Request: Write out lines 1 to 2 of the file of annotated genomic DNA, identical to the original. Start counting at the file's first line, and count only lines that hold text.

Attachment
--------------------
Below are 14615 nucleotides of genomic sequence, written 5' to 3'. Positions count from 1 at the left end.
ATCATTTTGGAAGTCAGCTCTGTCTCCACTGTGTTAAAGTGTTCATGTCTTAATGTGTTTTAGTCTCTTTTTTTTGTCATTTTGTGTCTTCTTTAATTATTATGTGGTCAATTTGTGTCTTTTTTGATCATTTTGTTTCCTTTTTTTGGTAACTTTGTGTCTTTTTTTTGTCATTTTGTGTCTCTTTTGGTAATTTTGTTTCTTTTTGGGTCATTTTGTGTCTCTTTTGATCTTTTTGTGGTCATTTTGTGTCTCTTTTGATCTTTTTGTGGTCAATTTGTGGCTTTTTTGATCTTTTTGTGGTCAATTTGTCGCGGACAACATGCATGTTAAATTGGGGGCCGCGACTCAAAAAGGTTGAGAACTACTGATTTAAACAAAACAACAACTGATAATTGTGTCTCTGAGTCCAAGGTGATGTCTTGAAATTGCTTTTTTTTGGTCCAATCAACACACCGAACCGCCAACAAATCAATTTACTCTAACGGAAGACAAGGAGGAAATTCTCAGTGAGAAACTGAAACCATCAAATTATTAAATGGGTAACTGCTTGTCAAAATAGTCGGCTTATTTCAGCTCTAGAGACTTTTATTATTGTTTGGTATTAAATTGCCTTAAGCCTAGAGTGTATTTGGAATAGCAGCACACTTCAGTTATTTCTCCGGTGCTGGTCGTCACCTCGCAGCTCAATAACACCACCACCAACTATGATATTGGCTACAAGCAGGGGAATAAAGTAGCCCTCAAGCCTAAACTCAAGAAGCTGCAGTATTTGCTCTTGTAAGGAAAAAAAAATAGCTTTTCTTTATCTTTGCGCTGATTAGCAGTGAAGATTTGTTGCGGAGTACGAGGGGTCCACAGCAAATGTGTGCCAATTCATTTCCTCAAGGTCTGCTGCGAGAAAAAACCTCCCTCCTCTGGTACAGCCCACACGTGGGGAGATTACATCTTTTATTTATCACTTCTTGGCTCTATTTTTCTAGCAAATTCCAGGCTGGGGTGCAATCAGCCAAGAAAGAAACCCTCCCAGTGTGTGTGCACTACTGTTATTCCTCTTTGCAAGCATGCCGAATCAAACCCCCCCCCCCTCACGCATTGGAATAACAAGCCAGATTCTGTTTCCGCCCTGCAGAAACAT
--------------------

Below are 14615 nucleotides of genomic sequence, written 5' to 3'. Positions count from 1 at the left end.
ATCATTTTGGAAGTCAGCTCTGTCTCCACTGTGTTAAAGTGTTCATGTCTTAATGTGTTTTAGTCTCTTTTTTTTGTCATTTTGTGTCTTCTTTAATTATTATGTGGTCAATTTGTGTCTTTTTTGATCATTTTGTTTCCTTTTTTTGGTAACTTTGTGTCTTTTTTTTGTCATTTTGTGTCTCTTTTGGTAATTTTGTTTCTTTTTGGGTCATTTTGTGTCTCTTTTGATCTTTTTGTGGTCATTTTGTGTCTCTTTTGATCTTTTTGTGGTCAATTTGTGGCTTTTTTGATCTTTTTGTGGTCAATTTGTCGCGGACAACATGCATGTTAAATTGGGGGCCGCGACTCAAAAAGGTTGAGAACTACTGATTTAAACAAAACAACAACTGATAATTGTGTCTCTGAGTCCAAGGTGATGTCTTGAAATTGCTTTTTTTTGGTCCAATCAACACACCGAACCGCCAACAAATCAATTTACTCTAACGGAAGACAAGGAGGAAATTCTCAGTGAGAAACTGAAACCATCAAATTATTAAATGGGTAACTGCTTGTCAAAATAGTCGGCTTATTTCAGCTCTAGAGACTTTTATTATTGTTTGGTATTAAATTGCCTTAAGCCTAGAGTGTATTTGGAATAGCAGCACACTTCAGTTATTTCTCCGGTGCTGGTCGTCACCTCGCAGCTCAATAACACCACCACCAACTATGATATTGGCTACAAGCAGGGGAATAAAGTAGCCCTCAAGCCTAAACTCAAGAAGCTGCAGTATTTGCTCTTGTAAGGAAAAAAAAATAGCTTTTCTTTATCTTTGCGCTGATTAGCAGTGAAGATTTGTTGCGGAGTACGAGGGGTCCACAGCAAATGTGTGCCAATTCATTTCCTCAAGGTCTGCTGCGAGAAAAAACCTCCCTCCTCTGGTACAGCCCACACGTGGGGAGATTACATCTTTTATTTATCACTTCTTGGCTCTATTTTTCTAGCAAATTCCAGGCTGGGGTGCAATCAGCCAAGAAAGAAACCCTCCCAGTGTGTGTGCACTACTGTTATTCCTCTTTGCAAGCATGCCGAATCAAACCCCCCCCCCCTCACGCATTGGAATAACAAGCCAGATTCTGTTTCCGCCCTGCAGAAACAT